FRIENDS FOR LIFE
MAF Copywriter and Editor Gary Clayton checks his pulse whilst considering funerals, friends and the Christian faith.
After returning from a medical check-up prior to ‘lockdown’, I’ve been musing about who should speak at my funeral.
A friend, obviously, and presumably someone who’s younger than me would be my choice. (This of course would increase the likelihood of them being around when I’m not.)
But is there anyone I have in mind? Well, I do. But first, I need to ask him!
And that’s the problem. What if he says, ‘I’d prefer not to; I’m not sure there’s anything I can say that’s particularly positive’? Or, ‘I’d rather not. I’d be too upset to speak.’ Or, ‘I’ll do it. I never turn down an opportunity to preach and won’t feel at all emotional.’
If he says ‘yes,’ it might not necessarily be a positive sign. If he says ‘no’, it means finding another speaker. I’m not even sure I’m brave enough to raise the issue.
So perhaps I should just write about it here and maybe he’ll read my piece, put two and two together, and broach the subject himself. Or maybe I could show him the article to initiate the conversation. Of course, it’s just possible he’ll say, ‘Thanks for asking, it would be an honour!’ Or am I the only one who agonises over such things? One person struggles with whether God loves them or has forgiven their sins. Another struggles with the same concerns about their friends!
Crossing our path
And yet, God, in His eternal lovingkindness, allows people to cross our path, offering what pioneering aviation organisation MAF refers to as ‘help, hope and healing’. Others cross ours, so we can help them.
The UN website describes friendship as something that’s able to ‘weave a safety net that will protect us all, and generate passion for a better world.’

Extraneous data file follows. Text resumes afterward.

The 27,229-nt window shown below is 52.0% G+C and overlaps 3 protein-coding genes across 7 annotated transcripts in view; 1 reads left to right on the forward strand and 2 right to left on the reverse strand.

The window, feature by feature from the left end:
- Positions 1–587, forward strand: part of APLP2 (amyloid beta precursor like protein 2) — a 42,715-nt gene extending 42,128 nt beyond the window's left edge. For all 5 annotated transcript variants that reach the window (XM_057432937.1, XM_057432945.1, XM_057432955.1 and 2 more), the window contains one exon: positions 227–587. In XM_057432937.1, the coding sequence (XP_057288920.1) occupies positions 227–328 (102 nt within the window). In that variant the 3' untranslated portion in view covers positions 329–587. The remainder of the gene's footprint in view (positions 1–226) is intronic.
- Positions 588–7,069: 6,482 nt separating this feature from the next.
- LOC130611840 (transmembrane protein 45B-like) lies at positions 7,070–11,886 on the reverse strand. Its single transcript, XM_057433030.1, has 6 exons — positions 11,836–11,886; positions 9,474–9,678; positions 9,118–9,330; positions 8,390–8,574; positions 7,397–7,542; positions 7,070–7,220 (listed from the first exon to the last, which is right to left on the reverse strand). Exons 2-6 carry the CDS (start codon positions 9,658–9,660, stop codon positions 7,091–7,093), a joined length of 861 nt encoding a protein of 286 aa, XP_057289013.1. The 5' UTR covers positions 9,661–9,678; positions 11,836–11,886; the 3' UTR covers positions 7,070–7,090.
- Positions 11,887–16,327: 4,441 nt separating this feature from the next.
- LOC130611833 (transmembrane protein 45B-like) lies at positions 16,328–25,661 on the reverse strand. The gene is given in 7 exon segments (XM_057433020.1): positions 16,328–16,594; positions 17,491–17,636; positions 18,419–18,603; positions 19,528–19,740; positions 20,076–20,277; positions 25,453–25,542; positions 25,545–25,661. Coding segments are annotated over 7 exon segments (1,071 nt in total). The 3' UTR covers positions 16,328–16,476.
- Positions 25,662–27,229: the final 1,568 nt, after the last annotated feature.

It’s interesting, that in 2017, the same year the UN’s 2019 ‘Global Humanitarian Overview’ calculated that 385 political conflicts had occurred worldwide, two psychological studies were published. These showed that people who strongly valued friendship felt more positive about their physical and emotional health and had fewer chronic illnesses.
Having surveyed 278,534 adults from nearly 100 countries, William Chopik, assistant professor of psychology at Michigan State University, also found that participants who didn’t value relationships were prone to chronic illness.
But although friends are vitally important for our health and wellbeing, that doesn’t necessarily mean that making friends is easy.
An odd couple
I remember being part of an unusual friendship group at secondary school. There was me, short, bookish and bad at sport, a badly asthmatic boy who had a lazy eye, a skinny beanpole who was a bit of a slacker. Then there was an overweight chap who hit people with a hairbrush whenever he got angry. We were friends for one reason and one reason only. No one else would have anything to do with us!
So, having been rejected by nearly everyone else at school, I decided I’d never let myself be hurt again. ‘It’s impossible to be friends with you,’ a friendly acquaintance once said, ‘if you won’t let me know what you’re thinking.’
And yet, as the philosopher Elbert Hubbard once said, ‘A friend is someone who knows all about you and still loves you.’ But it takes real strength to admit one’s weaknesses and be willing to make oneself vulnerable.
Some people only feel comfortable opening up to a small number of trusted friends. Some find it hard to open up at all. And some are happy to talk about themselves for hours on end. As a friend once joked, ‘But enough of me, I’ve been talking about myself for ages. What about you? What questions do you want to ask me?’
Others are far more comfortable getting others to talk.